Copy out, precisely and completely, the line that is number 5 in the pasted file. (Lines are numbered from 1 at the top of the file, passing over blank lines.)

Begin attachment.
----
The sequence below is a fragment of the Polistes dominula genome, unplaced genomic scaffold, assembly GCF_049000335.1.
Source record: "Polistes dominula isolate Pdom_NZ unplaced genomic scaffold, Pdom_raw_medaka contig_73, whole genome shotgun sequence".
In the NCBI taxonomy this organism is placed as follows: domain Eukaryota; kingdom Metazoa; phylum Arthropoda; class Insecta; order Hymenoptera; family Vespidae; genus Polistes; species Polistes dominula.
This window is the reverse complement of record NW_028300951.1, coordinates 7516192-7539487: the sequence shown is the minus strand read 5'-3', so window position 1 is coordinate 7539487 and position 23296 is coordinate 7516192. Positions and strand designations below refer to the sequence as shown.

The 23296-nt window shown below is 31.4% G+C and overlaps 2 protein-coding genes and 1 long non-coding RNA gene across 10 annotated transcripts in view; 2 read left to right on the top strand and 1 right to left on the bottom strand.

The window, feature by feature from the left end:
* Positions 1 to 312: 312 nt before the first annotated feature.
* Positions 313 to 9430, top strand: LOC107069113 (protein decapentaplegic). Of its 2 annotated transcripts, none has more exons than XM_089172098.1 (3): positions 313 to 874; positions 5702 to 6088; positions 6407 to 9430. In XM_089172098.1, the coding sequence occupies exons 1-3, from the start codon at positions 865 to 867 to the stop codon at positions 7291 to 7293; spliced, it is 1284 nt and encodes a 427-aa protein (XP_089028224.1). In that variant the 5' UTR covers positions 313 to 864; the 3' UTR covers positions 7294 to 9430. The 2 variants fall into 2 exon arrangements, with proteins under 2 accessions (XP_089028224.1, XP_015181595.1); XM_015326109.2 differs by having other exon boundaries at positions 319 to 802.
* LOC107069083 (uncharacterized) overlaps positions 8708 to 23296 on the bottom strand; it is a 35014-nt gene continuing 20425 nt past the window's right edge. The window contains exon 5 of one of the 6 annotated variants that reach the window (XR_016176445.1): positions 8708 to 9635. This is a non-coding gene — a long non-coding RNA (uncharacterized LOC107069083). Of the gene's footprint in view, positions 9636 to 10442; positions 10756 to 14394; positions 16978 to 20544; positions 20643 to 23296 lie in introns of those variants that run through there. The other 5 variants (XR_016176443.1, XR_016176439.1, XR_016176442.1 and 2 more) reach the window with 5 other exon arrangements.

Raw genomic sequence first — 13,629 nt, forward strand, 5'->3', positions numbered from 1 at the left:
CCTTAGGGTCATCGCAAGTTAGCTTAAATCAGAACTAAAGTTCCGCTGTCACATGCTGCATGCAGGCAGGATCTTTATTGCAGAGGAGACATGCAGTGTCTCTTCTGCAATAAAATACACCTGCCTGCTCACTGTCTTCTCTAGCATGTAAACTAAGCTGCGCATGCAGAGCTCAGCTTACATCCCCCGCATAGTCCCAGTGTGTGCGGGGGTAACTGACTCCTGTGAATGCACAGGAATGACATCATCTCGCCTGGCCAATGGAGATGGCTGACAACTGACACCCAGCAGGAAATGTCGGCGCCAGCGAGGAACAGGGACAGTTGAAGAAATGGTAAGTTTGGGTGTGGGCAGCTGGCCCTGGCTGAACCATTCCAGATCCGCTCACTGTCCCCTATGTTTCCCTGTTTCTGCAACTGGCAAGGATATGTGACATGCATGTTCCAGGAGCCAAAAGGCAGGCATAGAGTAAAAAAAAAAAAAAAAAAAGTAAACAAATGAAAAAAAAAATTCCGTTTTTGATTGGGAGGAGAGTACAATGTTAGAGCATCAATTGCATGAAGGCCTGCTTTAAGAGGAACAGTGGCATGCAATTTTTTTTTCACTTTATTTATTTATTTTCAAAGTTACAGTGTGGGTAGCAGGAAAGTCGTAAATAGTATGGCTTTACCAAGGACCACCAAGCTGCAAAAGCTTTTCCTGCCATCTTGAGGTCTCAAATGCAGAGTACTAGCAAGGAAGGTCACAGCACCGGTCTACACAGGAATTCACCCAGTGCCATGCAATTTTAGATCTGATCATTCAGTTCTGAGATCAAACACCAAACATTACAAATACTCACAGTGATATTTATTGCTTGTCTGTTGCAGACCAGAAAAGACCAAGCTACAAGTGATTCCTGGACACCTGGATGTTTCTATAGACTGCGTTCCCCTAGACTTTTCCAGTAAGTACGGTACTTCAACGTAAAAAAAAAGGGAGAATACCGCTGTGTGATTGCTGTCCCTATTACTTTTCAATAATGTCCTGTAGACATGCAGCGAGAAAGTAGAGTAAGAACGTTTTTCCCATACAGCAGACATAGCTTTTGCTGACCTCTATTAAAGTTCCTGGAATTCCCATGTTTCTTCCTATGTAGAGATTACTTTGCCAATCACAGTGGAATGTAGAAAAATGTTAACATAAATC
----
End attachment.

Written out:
The 23296-nt window shown below is 31.4% G+C and overlaps 2 protein-coding genes and 1 long non-coding RNA gene across 10 annotated transcripts in view; 2 read left to right on the top strand and 1 right to left on the bottom strand.